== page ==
But, as usual when figures confound forecasts, MT advises caution. July’s industrial fillip must be taken in context: the UK is making up much of the ground lost in June, after the additional public holiday for the Queen's Jubilee and delayed May bank holiday squashed output.
However, even if you use three-month growth rates, which help to level out some of the volatility in the monthly data, industrial production still rose 0.1% in the three months to July. This is cause for celebration: it’s the first quarterly increase seen since February 2011. Manufacturing too holds up to the three-month measure, rising 0.2% across the quarter, the largest quarterly increase for a year.
These industrial output figures, combined with the August PMI data, suggest that the UK could be about to shake off its recessionary gloom and return to growth proper in the third quarter. The European Central Bank's bond buying programme, which could give some respite to the beleaguered eurozone nations, adds to the general mood of positivity.
But the UK mustn’t count its chickens quite yet. July’s industrial data is still down 0.8% on last year’s output, with a 0.5% shortfall for manufacturing year-on-year. Growth is by no means guaranteed and will probably be weak at best. Take the latest Producer Prices Index figures from the ONS. Higher oil prices drove up the cost of firms' raw materials by 2% in August, pushing annual input price inflation up to 1.4%, having fallen 2.4% in July – that puts serious pressure on companies’ bottom lines. Output price inflation, which measures the cost of finished goods leaving factories, rose to 2.2% in August - a three-month high.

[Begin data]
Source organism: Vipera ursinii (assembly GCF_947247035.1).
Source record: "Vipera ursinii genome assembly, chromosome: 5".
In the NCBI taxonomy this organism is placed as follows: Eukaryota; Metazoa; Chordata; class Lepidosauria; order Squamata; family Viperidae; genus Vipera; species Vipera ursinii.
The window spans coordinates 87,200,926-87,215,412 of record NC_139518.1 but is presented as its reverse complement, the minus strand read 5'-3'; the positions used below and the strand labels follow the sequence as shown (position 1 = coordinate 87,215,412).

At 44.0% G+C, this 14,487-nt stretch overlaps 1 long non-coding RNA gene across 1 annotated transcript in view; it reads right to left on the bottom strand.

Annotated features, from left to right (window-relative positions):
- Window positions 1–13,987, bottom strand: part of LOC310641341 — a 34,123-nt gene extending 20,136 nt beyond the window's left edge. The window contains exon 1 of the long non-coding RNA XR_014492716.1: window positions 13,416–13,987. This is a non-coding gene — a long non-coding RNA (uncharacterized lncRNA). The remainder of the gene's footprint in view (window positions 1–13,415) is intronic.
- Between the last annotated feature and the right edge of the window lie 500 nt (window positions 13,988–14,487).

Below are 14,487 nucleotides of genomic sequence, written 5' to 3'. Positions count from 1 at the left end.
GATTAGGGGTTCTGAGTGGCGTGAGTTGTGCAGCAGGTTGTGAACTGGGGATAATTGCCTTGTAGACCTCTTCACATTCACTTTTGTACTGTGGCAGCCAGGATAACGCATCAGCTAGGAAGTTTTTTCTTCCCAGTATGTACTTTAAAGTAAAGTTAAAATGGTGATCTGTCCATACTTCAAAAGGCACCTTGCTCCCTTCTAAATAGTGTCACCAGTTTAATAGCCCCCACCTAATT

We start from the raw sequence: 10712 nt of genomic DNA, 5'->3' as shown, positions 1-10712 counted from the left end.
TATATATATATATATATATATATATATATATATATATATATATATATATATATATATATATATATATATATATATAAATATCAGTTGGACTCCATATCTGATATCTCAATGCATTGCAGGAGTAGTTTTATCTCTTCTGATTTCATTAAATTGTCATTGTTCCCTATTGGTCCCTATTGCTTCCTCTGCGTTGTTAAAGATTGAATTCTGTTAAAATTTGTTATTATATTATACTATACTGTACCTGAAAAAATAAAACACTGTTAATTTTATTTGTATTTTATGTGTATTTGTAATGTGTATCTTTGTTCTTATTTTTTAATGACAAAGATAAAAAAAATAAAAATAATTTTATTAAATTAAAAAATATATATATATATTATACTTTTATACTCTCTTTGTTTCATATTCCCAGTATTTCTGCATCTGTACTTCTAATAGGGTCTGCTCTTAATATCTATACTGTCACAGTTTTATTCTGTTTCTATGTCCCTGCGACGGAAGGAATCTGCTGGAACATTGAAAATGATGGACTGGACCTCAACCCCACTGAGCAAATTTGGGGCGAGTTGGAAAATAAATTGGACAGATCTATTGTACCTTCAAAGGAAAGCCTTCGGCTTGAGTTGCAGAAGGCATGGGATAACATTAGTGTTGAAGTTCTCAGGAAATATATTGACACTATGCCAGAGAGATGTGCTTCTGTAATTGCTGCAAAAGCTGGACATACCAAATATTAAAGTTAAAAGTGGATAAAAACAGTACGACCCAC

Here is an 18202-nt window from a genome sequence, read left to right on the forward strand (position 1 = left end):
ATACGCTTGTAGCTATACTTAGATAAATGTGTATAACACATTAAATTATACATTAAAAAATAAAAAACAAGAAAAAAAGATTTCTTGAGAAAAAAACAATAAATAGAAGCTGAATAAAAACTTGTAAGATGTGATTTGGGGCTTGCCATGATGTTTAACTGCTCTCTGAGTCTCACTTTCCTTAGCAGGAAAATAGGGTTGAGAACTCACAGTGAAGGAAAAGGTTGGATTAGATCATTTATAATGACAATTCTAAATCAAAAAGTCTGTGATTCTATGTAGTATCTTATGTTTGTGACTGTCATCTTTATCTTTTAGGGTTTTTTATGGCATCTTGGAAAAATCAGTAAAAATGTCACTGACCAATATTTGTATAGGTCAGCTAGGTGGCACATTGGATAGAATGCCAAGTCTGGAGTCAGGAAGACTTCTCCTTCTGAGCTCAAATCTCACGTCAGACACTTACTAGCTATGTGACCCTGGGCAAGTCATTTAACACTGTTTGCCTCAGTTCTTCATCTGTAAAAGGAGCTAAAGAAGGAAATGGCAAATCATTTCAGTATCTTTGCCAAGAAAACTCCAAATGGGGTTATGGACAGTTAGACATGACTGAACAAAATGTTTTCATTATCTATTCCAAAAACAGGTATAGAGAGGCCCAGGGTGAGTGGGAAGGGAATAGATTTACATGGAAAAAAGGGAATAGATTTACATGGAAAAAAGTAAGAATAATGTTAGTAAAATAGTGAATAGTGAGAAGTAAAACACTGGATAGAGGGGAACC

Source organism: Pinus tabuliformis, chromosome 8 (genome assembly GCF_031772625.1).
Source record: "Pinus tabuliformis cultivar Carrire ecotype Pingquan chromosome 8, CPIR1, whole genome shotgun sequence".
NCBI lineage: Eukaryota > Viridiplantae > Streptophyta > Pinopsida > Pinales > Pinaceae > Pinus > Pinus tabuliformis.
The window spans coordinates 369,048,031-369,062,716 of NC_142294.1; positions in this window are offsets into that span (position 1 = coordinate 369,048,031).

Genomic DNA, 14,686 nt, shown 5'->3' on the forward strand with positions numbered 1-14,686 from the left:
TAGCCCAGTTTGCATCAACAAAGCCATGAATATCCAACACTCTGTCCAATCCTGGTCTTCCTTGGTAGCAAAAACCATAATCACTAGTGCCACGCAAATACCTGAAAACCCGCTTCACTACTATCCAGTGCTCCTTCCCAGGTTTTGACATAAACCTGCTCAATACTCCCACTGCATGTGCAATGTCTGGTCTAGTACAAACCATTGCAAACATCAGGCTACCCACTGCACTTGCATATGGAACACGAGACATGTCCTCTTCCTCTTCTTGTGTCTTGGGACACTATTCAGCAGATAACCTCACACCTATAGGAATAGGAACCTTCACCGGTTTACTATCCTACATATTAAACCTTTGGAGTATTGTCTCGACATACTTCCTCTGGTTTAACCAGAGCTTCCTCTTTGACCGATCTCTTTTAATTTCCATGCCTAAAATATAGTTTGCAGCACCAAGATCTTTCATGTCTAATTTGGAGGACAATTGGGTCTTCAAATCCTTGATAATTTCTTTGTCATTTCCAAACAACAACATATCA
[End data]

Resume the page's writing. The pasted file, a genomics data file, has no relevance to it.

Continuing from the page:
It’s fair to say that it will take a substantial upturn across all industries in the UK to get Britain going again. If the UK wants to finish 2012 in better economic health than in 2011, we’re going to have to work for it.